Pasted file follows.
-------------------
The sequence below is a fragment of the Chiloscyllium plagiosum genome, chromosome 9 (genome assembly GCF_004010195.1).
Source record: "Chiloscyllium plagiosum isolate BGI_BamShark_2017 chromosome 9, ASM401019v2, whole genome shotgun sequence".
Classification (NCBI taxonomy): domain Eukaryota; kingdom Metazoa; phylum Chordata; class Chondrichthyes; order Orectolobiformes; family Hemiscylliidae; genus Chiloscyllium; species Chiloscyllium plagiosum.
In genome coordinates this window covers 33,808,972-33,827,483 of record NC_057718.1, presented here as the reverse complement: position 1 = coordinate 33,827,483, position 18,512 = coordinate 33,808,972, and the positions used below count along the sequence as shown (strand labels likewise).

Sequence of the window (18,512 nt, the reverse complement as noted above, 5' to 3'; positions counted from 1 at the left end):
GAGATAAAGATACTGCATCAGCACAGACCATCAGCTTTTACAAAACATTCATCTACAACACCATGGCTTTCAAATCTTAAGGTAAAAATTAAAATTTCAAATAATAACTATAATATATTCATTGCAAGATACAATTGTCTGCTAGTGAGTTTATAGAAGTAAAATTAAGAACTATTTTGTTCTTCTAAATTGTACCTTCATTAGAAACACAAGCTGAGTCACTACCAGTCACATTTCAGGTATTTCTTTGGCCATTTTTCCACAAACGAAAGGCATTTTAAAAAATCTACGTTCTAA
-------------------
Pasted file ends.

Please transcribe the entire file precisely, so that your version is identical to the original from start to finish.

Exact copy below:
The sequence below is a fragment of the Chiloscyllium plagiosum genome, chromosome 9 (genome assembly GCF_004010195.1).
Source record: "Chiloscyllium plagiosum isolate BGI_BamShark_2017 chromosome 9, ASM401019v2, whole genome shotgun sequence".
Classification (NCBI taxonomy): domain Eukaryota; kingdom Metazoa; phylum Chordata; class Chondrichthyes; order Orectolobiformes; family Hemiscylliidae; genus Chiloscyllium; species Chiloscyllium plagiosum.
In genome coordinates this window covers 33,808,972-33,827,483 of record NC_057718.1, presented here as the reverse complement: position 1 = coordinate 33,827,483, position 18,512 = coordinate 33,808,972, and the positions used below count along the sequence as shown (strand labels likewise).

Sequence of the window (18,512 nt, the reverse complement as noted above, 5' to 3'; positions counted from 1 at the left end):
GAGATAAAGATACTGCATCAGCACAGACCATCAGCTTTTACAAAACATTCATCTACAACACCATGGCTTTCAAATCTTAAGGTAAAAATTAAAATTTCAAATAATAACTATAATATATTCATTGCAAGATACAATTGTCTGCTAGTGAGTTTATAGAAGTAAAATTAAGAACTATTTTGTTCTTCTAAATTGTACCTTCATTAGAAACACAAGCTGAGTCACTACCAGTCACATTTCAGGTATTTCTTTGGCCATTTTTCCACAAACGAAAGGCATTTTAAAAAATCTACGTTCTAA